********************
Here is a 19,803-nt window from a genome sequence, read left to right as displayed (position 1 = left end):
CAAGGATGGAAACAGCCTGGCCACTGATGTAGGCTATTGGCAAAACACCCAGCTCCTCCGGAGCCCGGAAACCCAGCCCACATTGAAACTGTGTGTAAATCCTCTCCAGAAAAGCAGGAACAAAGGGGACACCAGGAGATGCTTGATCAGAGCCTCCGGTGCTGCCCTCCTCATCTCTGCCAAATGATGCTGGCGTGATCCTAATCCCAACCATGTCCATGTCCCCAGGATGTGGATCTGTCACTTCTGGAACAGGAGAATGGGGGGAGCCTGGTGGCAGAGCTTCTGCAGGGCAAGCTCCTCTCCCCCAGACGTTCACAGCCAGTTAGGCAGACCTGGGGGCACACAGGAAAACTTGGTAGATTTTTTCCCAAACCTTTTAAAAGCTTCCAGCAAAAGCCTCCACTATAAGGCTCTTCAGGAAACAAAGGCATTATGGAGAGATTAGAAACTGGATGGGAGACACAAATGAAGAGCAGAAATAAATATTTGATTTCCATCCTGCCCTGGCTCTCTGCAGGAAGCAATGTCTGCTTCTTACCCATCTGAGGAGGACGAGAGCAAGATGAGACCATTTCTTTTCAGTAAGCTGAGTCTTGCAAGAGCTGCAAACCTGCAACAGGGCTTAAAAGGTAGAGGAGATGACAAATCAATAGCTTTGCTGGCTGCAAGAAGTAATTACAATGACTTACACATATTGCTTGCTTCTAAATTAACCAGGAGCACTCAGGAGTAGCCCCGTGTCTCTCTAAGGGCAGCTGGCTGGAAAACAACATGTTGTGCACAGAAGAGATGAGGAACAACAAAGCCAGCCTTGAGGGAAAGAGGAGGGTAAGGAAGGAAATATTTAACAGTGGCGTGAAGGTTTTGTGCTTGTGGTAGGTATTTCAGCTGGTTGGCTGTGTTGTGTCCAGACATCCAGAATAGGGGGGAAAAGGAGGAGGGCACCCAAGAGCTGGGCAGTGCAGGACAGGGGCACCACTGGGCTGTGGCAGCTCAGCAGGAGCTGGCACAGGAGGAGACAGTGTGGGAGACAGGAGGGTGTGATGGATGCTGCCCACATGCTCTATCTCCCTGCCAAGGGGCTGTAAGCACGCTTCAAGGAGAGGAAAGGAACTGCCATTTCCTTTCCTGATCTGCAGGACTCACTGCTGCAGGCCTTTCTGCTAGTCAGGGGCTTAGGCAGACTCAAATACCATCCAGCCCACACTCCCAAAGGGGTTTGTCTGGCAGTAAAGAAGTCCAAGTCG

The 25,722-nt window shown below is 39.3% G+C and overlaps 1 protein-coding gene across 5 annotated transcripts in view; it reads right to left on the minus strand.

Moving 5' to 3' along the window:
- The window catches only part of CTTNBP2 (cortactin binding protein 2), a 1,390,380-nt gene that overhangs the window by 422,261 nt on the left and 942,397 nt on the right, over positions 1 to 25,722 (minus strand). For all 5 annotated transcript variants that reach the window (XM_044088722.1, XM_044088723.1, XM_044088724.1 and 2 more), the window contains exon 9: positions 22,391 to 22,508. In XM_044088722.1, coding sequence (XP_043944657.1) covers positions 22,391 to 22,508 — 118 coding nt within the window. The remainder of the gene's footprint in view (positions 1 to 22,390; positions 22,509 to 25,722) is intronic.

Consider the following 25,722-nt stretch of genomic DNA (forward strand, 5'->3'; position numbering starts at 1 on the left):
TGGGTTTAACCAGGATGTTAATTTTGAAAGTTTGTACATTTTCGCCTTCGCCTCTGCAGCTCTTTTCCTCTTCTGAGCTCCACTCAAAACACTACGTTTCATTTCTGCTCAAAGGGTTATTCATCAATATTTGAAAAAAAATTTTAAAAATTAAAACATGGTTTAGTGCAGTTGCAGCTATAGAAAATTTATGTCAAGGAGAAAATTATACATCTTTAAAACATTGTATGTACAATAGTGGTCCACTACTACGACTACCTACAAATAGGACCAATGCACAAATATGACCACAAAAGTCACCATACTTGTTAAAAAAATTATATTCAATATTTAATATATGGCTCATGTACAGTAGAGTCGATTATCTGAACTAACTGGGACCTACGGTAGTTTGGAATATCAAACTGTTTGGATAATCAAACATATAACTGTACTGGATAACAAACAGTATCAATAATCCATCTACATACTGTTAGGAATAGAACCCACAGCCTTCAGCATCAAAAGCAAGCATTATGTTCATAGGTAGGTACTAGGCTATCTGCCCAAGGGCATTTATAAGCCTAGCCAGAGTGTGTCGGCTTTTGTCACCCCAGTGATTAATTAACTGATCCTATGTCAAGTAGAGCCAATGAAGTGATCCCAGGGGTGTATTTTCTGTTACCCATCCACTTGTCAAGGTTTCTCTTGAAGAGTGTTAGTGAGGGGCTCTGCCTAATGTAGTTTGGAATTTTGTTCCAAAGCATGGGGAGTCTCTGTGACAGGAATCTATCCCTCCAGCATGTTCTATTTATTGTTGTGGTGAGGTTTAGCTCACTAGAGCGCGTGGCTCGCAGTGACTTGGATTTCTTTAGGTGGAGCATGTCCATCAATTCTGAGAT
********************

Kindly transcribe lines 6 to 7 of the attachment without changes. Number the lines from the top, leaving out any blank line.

Consider the following 25,722-nt stretch of genomic DNA (forward strand, 5'->3'; position numbering starts at 1 on the left):
TGGGTTTAACCAGGATGTTAATTTTGAAAGTTTGTACATTTTCGCCTTCGCCTCTGCAGCTCTTTTCCTCTTCTGAGCTCCACTCAAAACACTACGTTTCATTTCTGCTCAAAGGGTTATTCATCAATATTTGAAAAAAAATTTTAAAAATTAAAACATGGTTTAGTGCAGTTGCAGCTATAGAAAATTTATGTCAAGGAGAAAATTATACATCTTTAAAACATTGTATGTACAATAGTGGTCCACTACTACGACTACCTACAAATAGGACCAATGCACAAATATGACCACAAAAGTCACCATACTTGTTAAAAAAATTATATTCAATATTTAATATATGGCTCATGTACAGTAGAGTCGATTATCTGAACTAACTGGGACCTACGGTAGTTTGGAATATCAAACTGTTTGGATAATCAAACATATAACTGTACTGGATAACAAACAGTATCAATAATCCATCTACATACTGTTAGGAATAGAACCCACAGCCTTCAGCATCAAAAGCAAGCATTATGTTCATAGGTAGGTACTAGGCTATCTGCCCAAGGGCATTTATAAGCCTAGCCAGAGTGTGTCGGCTTTTGTCACCCCAGTGATTAATTAACTGATCCTATGTCAAGTAGAGCCAATGAAGTGATCCCAGGGGTGTATTTTCTGTTACCCATCCACTTGTCAAGGTTTCTCTTGAAGAGTGTTAGTGAGGGGCTCTGCCTAATGTAGTTTGGAATTTTGTTCCAAAGCATGGGGAGTCTCTGTGACAGGAATCTATCCCTCCAGCATGTTCTATTTATTGTTGTGGTGAGGTTTAGCTCACTAGAGCGCGTGGCTCGCAGTGACTTGGATTTCTTTAGGTGGAGCATGTCCATCAATTCTGAGAT